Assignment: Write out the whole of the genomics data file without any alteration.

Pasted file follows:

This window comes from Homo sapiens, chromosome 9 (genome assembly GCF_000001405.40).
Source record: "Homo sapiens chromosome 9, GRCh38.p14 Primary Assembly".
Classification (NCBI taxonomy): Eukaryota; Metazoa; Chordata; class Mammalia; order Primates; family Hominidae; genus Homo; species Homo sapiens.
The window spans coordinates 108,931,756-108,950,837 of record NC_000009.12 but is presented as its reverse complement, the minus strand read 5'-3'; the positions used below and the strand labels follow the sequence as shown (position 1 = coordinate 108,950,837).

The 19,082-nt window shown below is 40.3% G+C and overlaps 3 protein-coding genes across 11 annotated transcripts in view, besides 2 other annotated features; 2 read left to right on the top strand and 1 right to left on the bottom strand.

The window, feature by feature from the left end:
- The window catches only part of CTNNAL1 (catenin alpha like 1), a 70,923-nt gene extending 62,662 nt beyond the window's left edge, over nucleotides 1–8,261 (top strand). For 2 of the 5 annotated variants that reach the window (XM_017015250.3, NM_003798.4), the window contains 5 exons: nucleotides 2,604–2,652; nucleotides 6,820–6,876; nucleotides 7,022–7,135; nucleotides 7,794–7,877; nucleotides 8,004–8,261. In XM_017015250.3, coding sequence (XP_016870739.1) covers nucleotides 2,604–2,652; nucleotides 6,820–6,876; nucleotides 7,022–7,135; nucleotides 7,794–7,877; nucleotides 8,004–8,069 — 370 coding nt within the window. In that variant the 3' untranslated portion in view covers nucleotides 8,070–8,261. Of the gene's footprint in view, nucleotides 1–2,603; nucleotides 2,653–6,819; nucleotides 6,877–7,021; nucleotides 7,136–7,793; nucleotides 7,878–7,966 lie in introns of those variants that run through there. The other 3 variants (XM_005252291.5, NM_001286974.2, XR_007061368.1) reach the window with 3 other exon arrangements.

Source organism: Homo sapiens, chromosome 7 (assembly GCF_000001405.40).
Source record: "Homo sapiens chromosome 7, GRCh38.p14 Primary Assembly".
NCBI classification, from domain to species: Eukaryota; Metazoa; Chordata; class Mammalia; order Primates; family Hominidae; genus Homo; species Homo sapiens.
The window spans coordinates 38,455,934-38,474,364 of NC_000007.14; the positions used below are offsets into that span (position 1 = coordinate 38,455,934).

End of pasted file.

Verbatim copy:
This window comes from Homo sapiens, chromosome 9 (genome assembly GCF_000001405.40).
Source record: "Homo sapiens chromosome 9, GRCh38.p14 Primary Assembly".
Classification (NCBI taxonomy): Eukaryota; Metazoa; Chordata; class Mammalia; order Primates; family Hominidae; genus Homo; species Homo sapiens.
The window spans coordinates 108,931,756-108,950,837 of record NC_000009.12 but is presented as its reverse complement, the minus strand read 5'-3'; the positions used below and the strand labels follow the sequence as shown (position 1 = coordinate 108,950,837).

The 19,082-nt window shown below is 40.3% G+C and overlaps 3 protein-coding genes across 11 annotated transcripts in view, besides 2 other annotated features; 2 read left to right on the top strand and 1 right to left on the bottom strand.

The window, feature by feature from the left end:
- The window catches only part of CTNNAL1 (catenin alpha like 1), a 70,923-nt gene extending 62,662 nt beyond the window's left edge, over nucleotides 1–8,261 (top strand). For 2 of the 5 annotated variants that reach the window (XM_017015250.3, NM_003798.4), the window contains 5 exons: nucleotides 2,604–2,652; nucleotides 6,820–6,876; nucleotides 7,022–7,135; nucleotides 7,794–7,877; nucleotides 8,004–8,261. In XM_017015250.3, coding sequence (XP_016870739.1) covers nucleotides 2,604–2,652; nucleotides 6,820–6,876; nucleotides 7,022–7,135; nucleotides 7,794–7,877; nucleotides 8,004–8,069 — 370 coding nt within the window. In that variant the 3' untranslated portion in view covers nucleotides 8,070–8,261. Of the gene's footprint in view, nucleotides 1–2,603; nucleotides 2,653–6,819; nucleotides 6,877–7,021; nucleotides 7,136–7,793; nucleotides 7,878–7,966 lie in introns of those variants that run through there. The other 3 variants (XM_005252291.5, NM_001286974.2, XR_007061368.1) reach the window with 3 other exon arrangements.

Source organism: Homo sapiens, chromosome 7 (assembly GCF_000001405.40).
Source record: "Homo sapiens chromosome 7, GRCh38.p14 Primary Assembly".
NCBI classification, from domain to species: Eukaryota; Metazoa; Chordata; class Mammalia; order Primates; family Hominidae; genus Homo; species Homo sapiens.
The window spans coordinates 38,455,934-38,474,364 of NC_000007.14; the positions used below are offsets into that span (position 1 = coordinate 38,455,934).